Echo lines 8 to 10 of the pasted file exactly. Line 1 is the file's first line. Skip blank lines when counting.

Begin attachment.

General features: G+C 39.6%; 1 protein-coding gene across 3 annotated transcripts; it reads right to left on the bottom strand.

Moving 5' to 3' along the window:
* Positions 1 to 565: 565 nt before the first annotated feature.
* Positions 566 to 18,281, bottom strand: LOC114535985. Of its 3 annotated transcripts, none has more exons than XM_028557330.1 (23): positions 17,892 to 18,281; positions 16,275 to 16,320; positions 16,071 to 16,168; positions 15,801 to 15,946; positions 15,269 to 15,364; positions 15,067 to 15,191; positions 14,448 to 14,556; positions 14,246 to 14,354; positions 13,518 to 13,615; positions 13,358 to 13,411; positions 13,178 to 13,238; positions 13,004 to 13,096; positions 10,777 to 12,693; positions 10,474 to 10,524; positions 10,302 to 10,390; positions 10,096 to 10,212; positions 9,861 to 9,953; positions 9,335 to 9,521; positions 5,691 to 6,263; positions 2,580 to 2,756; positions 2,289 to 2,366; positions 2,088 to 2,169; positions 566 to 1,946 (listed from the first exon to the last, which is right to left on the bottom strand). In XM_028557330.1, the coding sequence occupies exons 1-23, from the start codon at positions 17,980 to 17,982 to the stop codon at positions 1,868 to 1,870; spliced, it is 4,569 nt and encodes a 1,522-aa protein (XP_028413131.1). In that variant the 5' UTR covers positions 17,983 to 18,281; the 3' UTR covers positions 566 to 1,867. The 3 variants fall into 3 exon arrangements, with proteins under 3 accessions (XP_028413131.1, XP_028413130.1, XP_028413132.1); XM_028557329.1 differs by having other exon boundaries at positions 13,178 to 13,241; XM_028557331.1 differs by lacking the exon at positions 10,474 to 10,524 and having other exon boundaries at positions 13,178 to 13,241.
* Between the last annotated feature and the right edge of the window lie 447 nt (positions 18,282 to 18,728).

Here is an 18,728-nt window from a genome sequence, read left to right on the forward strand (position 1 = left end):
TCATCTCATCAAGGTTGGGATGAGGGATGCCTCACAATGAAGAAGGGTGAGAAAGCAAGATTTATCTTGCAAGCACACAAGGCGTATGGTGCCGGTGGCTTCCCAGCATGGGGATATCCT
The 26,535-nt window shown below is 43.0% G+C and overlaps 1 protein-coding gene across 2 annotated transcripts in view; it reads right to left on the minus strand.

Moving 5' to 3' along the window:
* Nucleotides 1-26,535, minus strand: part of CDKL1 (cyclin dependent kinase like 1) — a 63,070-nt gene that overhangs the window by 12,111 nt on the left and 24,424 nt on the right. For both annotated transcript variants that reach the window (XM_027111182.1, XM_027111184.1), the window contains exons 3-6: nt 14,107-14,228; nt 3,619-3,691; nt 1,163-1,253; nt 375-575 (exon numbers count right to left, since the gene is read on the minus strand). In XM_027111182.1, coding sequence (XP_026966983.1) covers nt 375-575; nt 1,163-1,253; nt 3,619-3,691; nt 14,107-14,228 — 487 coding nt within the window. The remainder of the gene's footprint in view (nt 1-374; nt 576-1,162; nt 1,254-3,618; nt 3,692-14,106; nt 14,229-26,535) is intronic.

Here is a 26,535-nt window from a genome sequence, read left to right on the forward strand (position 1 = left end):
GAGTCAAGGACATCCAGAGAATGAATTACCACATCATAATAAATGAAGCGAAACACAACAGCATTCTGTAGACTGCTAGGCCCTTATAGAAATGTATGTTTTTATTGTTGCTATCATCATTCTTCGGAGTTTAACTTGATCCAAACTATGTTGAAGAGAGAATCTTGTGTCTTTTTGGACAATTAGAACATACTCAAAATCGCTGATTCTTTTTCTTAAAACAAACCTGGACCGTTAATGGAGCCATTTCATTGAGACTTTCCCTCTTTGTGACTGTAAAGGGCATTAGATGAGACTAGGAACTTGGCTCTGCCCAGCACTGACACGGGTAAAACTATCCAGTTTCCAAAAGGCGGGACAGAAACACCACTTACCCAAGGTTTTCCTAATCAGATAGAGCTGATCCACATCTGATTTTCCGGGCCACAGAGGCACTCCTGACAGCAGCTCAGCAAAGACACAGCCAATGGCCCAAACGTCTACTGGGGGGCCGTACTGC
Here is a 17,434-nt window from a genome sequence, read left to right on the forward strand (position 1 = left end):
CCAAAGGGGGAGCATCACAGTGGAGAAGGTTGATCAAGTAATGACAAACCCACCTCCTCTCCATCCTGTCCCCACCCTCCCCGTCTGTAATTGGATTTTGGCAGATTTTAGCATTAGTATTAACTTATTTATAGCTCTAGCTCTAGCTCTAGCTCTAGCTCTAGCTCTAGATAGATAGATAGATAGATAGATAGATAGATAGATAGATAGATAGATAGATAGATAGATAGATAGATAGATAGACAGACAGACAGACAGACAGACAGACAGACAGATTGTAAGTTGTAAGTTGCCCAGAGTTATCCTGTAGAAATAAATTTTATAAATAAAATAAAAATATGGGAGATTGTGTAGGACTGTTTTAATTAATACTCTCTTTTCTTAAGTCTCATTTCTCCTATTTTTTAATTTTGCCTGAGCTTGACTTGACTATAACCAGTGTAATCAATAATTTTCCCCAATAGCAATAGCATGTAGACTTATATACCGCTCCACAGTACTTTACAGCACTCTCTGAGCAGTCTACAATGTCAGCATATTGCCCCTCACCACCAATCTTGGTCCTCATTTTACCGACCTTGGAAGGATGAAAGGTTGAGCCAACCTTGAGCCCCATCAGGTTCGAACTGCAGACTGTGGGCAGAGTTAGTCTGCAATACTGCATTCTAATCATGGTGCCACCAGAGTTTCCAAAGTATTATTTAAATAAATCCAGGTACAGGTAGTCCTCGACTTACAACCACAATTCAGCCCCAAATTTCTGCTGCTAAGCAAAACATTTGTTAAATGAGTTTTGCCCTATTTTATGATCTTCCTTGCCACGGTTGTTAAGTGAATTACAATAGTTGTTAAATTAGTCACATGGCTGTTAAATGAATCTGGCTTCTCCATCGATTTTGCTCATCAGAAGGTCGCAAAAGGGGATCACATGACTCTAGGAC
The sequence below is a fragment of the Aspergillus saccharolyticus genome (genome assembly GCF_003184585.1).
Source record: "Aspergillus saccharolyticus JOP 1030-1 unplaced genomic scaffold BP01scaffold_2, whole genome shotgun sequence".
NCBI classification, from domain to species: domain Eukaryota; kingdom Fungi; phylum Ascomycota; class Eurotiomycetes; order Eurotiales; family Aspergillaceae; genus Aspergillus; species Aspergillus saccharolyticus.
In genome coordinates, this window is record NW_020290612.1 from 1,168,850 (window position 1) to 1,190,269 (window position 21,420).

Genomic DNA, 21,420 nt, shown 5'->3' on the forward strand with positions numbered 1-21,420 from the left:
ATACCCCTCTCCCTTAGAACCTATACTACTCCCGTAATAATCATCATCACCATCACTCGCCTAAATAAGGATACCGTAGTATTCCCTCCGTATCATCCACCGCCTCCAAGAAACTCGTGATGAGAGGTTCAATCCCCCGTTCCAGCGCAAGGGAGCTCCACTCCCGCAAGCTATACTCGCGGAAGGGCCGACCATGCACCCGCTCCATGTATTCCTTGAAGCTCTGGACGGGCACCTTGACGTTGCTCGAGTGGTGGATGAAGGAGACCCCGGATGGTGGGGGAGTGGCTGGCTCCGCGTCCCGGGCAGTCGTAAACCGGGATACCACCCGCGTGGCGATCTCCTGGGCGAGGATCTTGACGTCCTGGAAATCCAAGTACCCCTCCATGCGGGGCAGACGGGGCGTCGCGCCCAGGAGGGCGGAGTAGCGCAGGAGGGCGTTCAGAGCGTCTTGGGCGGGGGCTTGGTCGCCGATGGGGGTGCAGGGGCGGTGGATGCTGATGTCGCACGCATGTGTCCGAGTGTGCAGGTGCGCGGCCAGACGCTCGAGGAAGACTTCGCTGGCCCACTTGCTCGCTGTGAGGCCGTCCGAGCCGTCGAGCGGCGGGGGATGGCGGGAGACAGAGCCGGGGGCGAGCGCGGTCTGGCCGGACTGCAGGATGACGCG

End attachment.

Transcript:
The 26,535-nt window shown below is 43.0% G+C and overlaps 1 protein-coding gene across 2 annotated transcripts in view; it reads right to left on the minus strand.

Moving 5' to 3' along the window:
* Nucleotides 1-26,535, minus strand: part of CDKL1 (cyclin dependent kinase like 1) — a 63,070-nt gene that overhangs the window by 12,111 nt on the left and 24,424 nt on the right. For both annotated transcript variants that reach the window (XM_027111182.1, XM_027111184.1), the window contains exons 3-6: nt 14,107-14,228; nt 3,619-3,691; nt 1,163-1,253; nt 375-575 (exon numbers count right to left, since the gene is read on the minus strand). In XM_027111182.1, coding sequence (XP_026966983.1) covers nt 375-575; nt 1,163-1,253; nt 3,619-3,691; nt 14,107-14,228 — 487 coding nt within the window. The remainder of the gene's footprint in view (nt 1-374; nt 576-1,162; nt 1,254-3,618; nt 3,692-14,106; nt 14,229-26,535) is intronic.